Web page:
Technology at work v5.0 – A new world of remote work published by Citigroup and University Oxford (6/2020).
“And just like that, working from home is a real thing. With the coronavirus spreading, and lockdowns ordered, many office workers suddenly became ‘work from homers’. If you were lucky, you grabbed a few things off your desk on your last day in the office in case you had to work on your laptop from the dining room for a few days. But that turned into a couple of weeks and then a few months. At some point you realized one or two things about working from home – you needed a proper chair and an extra monitor. You also missed your commute as it signified the end of your working day. Now, work and life blend together and somehow it always feels like Tuesday. And that’s before the extra stresses of home schooling, all-thetime family time, and the weekly strategic battle to find a pack of toilet paper.
As lockdowns are slowly lifted and the threat of COVID-19 lessens, questions are being asked around what the work environment will look like post-COVID-19. For some, there’s no question about returning to the workplace. But the workplace is going to be very different in an environment of social distancing. For others, working from home was unexpectedly refreshing and enhanced productivity. In fact, Gallup found three in five U.S. workers who have been doing their jobs from home during the COVID-19 pandemic would prefer to continue to work remotely as much as possible, once restrictions have lifted.
The COVID-19 pandemic was able to accelerate the shift to remote working as the digital world is finally at a stage where it can support technology like virtual meetings. The digital revolution enabled telework and the upcoming roll out of 5G will drive telerobotics and augmented and virtual reality (AR/VR), leading to increased automation globally. Improved virtual and telepresence could also shift the development path for emerging markets, away from a manufacturing-led growth model (like China) more to a service-led growth model (like India).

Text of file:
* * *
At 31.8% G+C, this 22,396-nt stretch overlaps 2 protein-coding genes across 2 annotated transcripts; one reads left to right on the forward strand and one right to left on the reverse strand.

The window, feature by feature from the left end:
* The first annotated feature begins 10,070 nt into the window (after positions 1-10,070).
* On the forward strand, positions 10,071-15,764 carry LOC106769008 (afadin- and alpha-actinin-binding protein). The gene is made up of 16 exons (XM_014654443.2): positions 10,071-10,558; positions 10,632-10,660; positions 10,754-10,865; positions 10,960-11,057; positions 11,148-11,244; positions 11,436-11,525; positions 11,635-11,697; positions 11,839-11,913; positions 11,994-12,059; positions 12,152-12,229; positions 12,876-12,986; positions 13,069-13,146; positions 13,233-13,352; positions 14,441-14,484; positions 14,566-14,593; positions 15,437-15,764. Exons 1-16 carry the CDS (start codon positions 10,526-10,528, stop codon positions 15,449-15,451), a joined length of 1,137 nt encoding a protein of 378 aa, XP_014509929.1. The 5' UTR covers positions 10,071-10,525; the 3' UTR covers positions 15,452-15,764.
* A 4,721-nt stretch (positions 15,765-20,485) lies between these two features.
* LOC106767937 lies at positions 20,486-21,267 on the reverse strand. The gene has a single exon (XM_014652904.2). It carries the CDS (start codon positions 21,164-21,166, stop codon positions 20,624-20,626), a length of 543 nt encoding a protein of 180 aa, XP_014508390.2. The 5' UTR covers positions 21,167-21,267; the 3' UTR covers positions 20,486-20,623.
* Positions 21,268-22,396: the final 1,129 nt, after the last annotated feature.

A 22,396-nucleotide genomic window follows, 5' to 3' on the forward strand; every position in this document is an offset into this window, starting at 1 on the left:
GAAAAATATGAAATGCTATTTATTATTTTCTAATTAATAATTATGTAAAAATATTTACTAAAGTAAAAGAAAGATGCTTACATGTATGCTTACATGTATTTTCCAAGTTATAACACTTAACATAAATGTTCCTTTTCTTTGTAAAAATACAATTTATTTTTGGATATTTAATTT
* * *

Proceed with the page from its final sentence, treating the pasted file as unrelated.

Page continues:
But the sudden shift to remote work has also highlighted inequalities in the workforce. Jobs which can be done remotely tend to be higher paying jobs and those that require physical presence tend to be lower paying/lower education jobs. This means the pandemic lockdowns have disproportionately affected incomes for those in lower paying jobs which couldn’t switch to remote work. The biggest takeaway from the report is we need to innovate to increase our resilience to further disruptions and avoid the societal disruptions caused by the recent lockdowns.
The report also focuses on trends we see accelerating due to the COVID-19 crisis. The adoption of education technology (edtech) should get a boost as the pandemic is likely to shift attitudes towards increasing edtech spend with schools needing to teach remotely. The value of connectivity has increased during the pandemic and telecom network infrastructure has enabled functions such as eHealth and Big Data & Monitoring. And the rapid shift to work from home has been a catalyst for nextgeneration software focused on productivity & collaboration.
Business travel is likely to decline as virtual meetings replace face-to-face ones and in turn adversely affect the airline and travel industry. As corporates rethink office space, we look at the debate over the role of cities and real estate. Finally, a silver lining from remote working — air pollution has declined and we look at the positive environmental effects of saying from home one day a week…”